Recorded May 2002 at Propstei St. Gerold
The Hilliard Ensemble's interpretation of motets by Guillaume de Machaut released on ECM New Series in 2004 was hailed by the international press as an outstanding artistic achievement: "This is a landmark recording and a courageous venture", wrote David Fallows in Gramophone. The disc won several awards and in 2005 it was nominated for a Grammy. By highlighting Nicolas Gombert the ensemble - which for this repertoire is augmented by Andreas Hirtreiter and Robert Macdonald - continues its explorations of medieval and renaissance polyphony which have lead to unanimously acclaimed ECM-recordings of major works by Perotin, Tallis, Orlando di Lasso, Gesualdo and a selection of pieces by Palestrina and Victoria.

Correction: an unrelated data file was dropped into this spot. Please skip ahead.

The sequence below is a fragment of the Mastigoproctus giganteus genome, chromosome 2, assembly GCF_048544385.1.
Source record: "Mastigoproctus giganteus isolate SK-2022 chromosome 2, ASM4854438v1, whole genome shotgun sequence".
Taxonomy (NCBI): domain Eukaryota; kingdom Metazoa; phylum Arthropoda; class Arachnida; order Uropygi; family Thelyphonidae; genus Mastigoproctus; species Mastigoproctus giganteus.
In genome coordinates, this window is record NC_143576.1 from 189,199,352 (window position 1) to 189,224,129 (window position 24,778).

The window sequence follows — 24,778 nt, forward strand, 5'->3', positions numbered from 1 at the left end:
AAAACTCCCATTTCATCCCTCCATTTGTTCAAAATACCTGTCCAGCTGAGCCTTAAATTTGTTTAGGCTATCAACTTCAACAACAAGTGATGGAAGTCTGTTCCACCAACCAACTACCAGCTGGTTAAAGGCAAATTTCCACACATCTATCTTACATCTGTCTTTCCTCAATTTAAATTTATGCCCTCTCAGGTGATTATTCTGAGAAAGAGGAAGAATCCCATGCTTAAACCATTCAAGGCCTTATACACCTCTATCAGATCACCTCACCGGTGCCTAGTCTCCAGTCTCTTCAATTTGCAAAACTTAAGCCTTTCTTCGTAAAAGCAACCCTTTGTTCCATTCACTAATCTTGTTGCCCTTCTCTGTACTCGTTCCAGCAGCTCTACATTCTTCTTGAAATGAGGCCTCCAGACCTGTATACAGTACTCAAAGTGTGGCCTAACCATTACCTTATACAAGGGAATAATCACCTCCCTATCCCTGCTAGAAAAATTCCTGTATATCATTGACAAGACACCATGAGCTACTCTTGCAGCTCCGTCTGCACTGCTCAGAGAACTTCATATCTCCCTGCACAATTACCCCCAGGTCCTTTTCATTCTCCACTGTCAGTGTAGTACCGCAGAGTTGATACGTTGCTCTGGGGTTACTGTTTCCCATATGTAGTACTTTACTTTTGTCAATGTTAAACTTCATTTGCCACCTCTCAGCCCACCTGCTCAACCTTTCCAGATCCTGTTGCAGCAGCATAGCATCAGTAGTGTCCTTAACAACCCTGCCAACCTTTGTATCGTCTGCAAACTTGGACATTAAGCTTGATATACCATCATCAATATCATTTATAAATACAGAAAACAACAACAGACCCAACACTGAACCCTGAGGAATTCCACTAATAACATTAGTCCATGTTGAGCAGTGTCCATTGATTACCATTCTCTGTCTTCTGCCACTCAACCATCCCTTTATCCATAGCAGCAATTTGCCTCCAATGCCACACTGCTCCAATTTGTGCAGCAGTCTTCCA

Biographical details on Nicolas Gombert are scant. Born shortly before 1500, probably in southern Flanders, there is some evidence that he was a pupil of Josquin Desprez. Starting in 1526, as a member of the chapel choir of Charles V of Spain, he travelled the Empire extensively. Scholars believe he served as an unofficial court composer since his works were printed by major publishing houses around Europe and were widely known. However the only record of his death is to be found in the 1567 treatise on the "Paesi bassi" by the Italian diplomat Ludovico Guicciardini who argued that Gombert was one of "the true masters of music, the ones that have restored it and given it back its perfection." The high esteem in which Gombert was held during his lifetime is evident from the number of contemporary masses based on material from his works. Orlando di Lasso was influenced by him, and the young Claudio Monteverdi was one of his ardent admirers. As Uwe Schweikert reasons in his liner notes, the elaboration and density of Gombert's contrapuntal writing "bears all the traits of a music, which in 1562/63 motivated Catholic radical reformers to their infamous attack on polyphonic music in liturgy altogether at the Trent council." In fact the comprehensibility of the sacred texts is almost obliterated by the sophisticated imitative writing. As a result, the five- and six-part textures, in their uninterrupted flow, tend to attain the status of autonomous musical works of art.